Fat City is I suppose what you'd have to call plotless, in that the events of the novel occur with the same sense of understandable randomness as do the events of everyday life. There are no detectable mechanics at work, shaping the author's sense of what the lives of these men should become. Though of course on some level such mechanics are there, they pretty much have to be, but I could neither hear nor see the gears turning. A novel that worked like that would not find room for a chapter about another of Ruben's fighters, a teenager named Wes Haynes, whose impact on the lives of Ruben, Tully, and Ernie is at best negligible, but whose life Gardner starkly lays out as a return trip from a fight, with Ruben and other boxers, wheezes to a sleepy end, and Haynes is almost startled to find himself back in his own neighborhood, wondering what is happening to him.
...Wes saw a low building in the fog with Regale Pale glowing in blue neon in a window and was overcome with dejection. He had made no secret of his training. Acquaintances at school spoke to him as though they believed he was a professional, and he had not cared to correct them. He had believed he would be one soon enough -- because it had seemed the natural and inevitable thing for so many years, because against all contrary evidence, and simply because he was himself, he felt he could never be dominated. Now he felt he should have known all along that he was nothing. Boxers were men in other towns, in big cities far from this car parked in the darkness alongside the highway between fields of vegetables. Resting his cheek against the cold window, he thought of killing himself, but years ago, standing beside his father's legs in a crowd on a night sidewalk, he had seen a dead man profiled in a puddle of blood, his eye dumfounded, and Wes knew that if he was going to be killed he was not going to do it himself. They would have to come and get him and he would club them and choke them and shoot them and then he would run.
Tully and Ernie both meet women. Ernie meets another young woman name Faye, and they both lose their virginity on a night that ends with Ernie falling into icy water while trying to find wooden boards to use as traction so that he can get the car in which they had sex unmired from the mud. Tully, meanwhile, meets Oma, another drunk, a juicehead, a woman who, when Tully meets her in a bar, is going out with Earl, a black man (Oma is white) who Gardner writes as a man who has to put up with a person like Oma. Nothing he says will result in anything but shit from her, though she claims to love him. Even as she claims to love Earl, a thing she claims to Tully, she's drifting towards Tully. When Earl ends up in jail, Gardner charts the fragmented hypocrisy of someone who only drinks:
"And he didn't mean it. He just gets so nervous. You don't know what you have to take when you're interracial. Every son-of-a-bitch on the street has to get a look at at you. And Earl's really a peaceable man. He's even-tempered. He didn't hurt that guy and he didn't want to...He's just not made that way. He's the sweetest-natured man in the world...He's so jealous. I wouldn't put it past him to be out already, spying on every move I make."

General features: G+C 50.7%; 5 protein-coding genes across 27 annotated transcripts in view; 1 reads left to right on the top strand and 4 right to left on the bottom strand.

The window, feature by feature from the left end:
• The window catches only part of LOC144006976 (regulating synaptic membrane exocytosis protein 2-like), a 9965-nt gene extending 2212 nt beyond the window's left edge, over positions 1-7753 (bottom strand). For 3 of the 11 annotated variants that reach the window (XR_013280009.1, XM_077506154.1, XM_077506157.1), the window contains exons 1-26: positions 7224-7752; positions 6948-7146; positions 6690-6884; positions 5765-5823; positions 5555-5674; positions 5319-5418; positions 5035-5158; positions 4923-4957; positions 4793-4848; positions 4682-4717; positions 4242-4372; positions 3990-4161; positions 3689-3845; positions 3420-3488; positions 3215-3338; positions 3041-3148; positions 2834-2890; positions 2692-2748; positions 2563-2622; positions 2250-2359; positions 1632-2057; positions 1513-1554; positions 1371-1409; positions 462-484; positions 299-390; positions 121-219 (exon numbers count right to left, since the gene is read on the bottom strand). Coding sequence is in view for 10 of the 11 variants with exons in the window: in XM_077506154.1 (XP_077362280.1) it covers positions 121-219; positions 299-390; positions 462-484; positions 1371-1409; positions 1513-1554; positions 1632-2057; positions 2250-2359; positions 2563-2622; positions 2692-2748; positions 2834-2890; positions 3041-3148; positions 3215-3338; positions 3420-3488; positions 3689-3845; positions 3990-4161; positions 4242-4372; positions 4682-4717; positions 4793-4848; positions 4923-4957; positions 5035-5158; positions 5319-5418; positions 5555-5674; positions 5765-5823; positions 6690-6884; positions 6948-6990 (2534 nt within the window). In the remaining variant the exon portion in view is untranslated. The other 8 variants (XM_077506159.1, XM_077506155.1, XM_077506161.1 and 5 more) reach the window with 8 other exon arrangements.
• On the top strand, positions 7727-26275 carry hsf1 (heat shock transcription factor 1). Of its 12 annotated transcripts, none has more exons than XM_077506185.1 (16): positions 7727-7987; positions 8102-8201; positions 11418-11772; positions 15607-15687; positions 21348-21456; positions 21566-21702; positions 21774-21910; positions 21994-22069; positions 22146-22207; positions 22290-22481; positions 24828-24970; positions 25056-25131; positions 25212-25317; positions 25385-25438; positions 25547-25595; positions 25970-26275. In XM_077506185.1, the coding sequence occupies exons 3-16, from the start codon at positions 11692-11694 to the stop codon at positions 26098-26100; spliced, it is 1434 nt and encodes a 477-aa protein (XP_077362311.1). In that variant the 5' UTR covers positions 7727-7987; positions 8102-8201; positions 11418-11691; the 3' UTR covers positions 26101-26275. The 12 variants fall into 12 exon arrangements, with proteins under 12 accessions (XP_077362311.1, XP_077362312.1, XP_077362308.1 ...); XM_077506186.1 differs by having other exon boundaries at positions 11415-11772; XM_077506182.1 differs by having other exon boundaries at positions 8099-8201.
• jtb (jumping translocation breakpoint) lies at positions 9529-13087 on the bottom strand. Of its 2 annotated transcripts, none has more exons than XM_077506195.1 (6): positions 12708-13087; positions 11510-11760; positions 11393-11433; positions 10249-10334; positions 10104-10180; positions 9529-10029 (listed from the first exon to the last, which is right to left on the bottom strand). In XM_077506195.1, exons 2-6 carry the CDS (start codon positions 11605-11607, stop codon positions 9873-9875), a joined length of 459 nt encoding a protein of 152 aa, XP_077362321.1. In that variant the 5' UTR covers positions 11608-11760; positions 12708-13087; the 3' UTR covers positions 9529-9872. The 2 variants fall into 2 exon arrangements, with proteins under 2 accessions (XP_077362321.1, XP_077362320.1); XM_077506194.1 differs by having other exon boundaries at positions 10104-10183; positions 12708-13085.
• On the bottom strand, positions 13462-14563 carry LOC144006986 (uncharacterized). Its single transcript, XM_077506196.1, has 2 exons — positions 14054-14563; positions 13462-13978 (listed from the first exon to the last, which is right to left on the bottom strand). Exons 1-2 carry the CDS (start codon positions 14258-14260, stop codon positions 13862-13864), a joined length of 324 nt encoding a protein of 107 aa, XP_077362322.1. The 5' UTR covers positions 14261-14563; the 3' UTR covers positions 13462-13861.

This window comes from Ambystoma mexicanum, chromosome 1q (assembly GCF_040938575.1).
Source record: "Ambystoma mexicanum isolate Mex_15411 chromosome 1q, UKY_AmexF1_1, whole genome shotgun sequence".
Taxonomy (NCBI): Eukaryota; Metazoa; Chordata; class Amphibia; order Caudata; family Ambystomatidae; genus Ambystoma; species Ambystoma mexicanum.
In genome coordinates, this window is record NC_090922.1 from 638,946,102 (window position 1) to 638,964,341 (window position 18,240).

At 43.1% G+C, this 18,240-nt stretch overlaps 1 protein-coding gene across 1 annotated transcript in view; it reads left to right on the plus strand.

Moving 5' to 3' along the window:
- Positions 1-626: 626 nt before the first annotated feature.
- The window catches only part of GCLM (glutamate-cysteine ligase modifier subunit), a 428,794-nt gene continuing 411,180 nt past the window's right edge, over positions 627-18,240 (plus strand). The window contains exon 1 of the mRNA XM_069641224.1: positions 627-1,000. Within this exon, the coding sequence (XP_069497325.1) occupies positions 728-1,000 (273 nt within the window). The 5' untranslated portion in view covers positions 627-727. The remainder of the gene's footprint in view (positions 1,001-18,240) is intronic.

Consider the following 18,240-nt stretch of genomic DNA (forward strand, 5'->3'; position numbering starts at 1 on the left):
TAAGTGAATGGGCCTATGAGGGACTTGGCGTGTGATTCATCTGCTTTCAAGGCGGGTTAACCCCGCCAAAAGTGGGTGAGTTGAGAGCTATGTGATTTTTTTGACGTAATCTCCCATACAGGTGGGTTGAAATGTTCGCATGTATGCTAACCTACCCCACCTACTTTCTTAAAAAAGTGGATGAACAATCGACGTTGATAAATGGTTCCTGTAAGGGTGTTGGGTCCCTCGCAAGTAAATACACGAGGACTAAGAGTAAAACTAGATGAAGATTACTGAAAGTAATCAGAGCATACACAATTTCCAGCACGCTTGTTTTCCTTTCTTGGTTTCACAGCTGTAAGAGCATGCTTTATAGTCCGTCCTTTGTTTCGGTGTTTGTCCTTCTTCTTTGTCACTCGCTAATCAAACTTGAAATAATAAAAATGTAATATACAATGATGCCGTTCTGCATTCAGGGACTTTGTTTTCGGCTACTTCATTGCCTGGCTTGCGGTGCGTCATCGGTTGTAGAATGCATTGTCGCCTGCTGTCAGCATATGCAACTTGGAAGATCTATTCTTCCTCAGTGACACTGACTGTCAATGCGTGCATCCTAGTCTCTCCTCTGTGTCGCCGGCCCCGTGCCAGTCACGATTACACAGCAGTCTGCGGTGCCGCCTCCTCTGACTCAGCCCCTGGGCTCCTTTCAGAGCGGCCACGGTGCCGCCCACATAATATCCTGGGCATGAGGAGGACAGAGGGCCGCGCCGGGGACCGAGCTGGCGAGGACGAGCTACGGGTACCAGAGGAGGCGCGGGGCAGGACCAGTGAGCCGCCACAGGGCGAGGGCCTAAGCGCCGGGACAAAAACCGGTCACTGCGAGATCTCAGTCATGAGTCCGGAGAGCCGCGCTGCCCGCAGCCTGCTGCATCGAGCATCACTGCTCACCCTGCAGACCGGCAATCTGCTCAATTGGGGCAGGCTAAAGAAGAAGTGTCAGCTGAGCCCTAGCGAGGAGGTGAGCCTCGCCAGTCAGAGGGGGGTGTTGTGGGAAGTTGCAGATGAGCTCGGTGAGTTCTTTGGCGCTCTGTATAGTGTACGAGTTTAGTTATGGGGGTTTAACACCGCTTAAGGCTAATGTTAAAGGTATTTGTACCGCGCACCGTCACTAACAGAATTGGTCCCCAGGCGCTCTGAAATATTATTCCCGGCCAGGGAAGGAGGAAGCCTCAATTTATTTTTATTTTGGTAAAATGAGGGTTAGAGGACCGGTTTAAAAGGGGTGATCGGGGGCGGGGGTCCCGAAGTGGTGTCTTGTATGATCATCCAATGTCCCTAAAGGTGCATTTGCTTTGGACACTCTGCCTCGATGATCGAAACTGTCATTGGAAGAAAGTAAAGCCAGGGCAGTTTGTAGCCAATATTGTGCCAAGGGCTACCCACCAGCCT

Jealousy is quite the theme in Fat City. It's the unacknowledged engine. Even if nothing especially comes of it, Ernie can't shake the belief that Faye, the woman he never wanted to be bound to, but once done can't help judging and suspecting at the same time he loves her with a childish desperation, may find a more satisfying man, and is looking for one almost every day. And there's Oma, who spends her drunken hours kicking out at what she believes are the jealousy-based behaviors of Earl and, later, Tully, yet she's also constantly paranoid that she herself is being betrayed. Not just sexually -- at one point Tully simply walks out the door and she, who has to dress first before she can follow him, can't bear the idea that he might drink in a bar without her.
In John Huston's 1972 movie, made from a script by Gardner himself, Tully is played by Stacy Keach, an actor who was about thirty-years-old during filming but who in my experience has never looked younger than forty-five (making him physically perfect for Billy Tully). Keach plays Tully just right, with hope cut by hopelessness, optimism hand-in-hand with total despair. The opening of Huston's Fat City is a masterpiece of tone-setting (among other things) as the plot (once more, such as it is) kicking off because Keach's Tully can't light his cigarette, which compels him to not only put on pants, but actually leave his hotel room. Yet as he exits the place, Keach lets an energy creep in. In the film, Tully is less gutted by divorce than the Tully in the novel -- this doesn't ruin the character, but instead simply lets him breathe differently. So when he leaves the hotel, wanting only fire for his tobacco, he manages a happy to him, but pathetic to us (but who are we?) little dance. Maybe if I get a large-enough skinful of booze in me, I can make something happen.